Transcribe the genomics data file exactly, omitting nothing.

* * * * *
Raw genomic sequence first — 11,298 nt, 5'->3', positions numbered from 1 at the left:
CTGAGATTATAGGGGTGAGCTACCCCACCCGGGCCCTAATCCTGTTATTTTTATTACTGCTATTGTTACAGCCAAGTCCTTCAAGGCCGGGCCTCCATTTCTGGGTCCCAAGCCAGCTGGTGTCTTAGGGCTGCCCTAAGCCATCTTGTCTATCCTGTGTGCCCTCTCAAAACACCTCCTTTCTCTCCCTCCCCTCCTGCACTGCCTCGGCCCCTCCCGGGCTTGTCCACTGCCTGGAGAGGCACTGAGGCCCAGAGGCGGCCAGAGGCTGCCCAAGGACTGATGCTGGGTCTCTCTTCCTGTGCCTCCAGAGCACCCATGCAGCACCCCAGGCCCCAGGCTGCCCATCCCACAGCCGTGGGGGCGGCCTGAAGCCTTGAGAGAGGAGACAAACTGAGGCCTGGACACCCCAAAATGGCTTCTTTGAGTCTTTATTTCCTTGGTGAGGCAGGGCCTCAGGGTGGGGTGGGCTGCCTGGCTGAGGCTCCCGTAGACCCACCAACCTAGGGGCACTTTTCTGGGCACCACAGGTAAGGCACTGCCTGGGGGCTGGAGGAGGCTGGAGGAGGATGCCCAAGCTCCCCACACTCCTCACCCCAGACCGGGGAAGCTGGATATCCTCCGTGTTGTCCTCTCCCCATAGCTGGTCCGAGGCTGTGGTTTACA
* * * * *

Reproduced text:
Raw genomic sequence first — 11,298 nt, 5'->3', positions numbered from 1 at the left:
CTGAGATTATAGGGGTGAGCTACCCCACCCGGGCCCTAATCCTGTTATTTTTATTACTGCTATTGTTACAGCCAAGTCCTTCAAGGCCGGGCCTCCATTTCTGGGTCCCAAGCCAGCTGGTGTCTTAGGGCTGCCCTAAGCCATCTTGTCTATCCTGTGTGCCCTCTCAAAACACCTCCTTTCTCTCCCTCCCCTCCTGCACTGCCTCGGCCCCTCCCGGGCTTGTCCACTGCCTGGAGAGGCACTGAGGCCCAGAGGCGGCCAGAGGCTGCCCAAGGACTGATGCTGGGTCTCTCTTCCTGTGCCTCCAGAGCACCCATGCAGCACCCCAGGCCCCAGGCTGCCCATCCCACAGCCGTGGGGGCGGCCTGAAGCCTTGAGAGAGGAGACAAACTGAGGCCTGGACACCCCAAAATGGCTTCTTTGAGTCTTTATTTCCTTGGTGAGGCAGGGCCTCAGGGTGGGGTGGGCTGCCTGGCTGAGGCTCCCGTAGACCCACCAACCTAGGGGCACTTTTCTGGGCACCACAGGTAAGGCACTGCCTGGGGGCTGGAGGAGGCTGGAGGAGGATGCCCAAGCTCCCCACACTCCTCACCCCAGACCGGGGAAGCTGGATATCCTCCGTGTTGTCCTCTCCCCATAGCTGGTCCGAGGCTGTGGTTTACA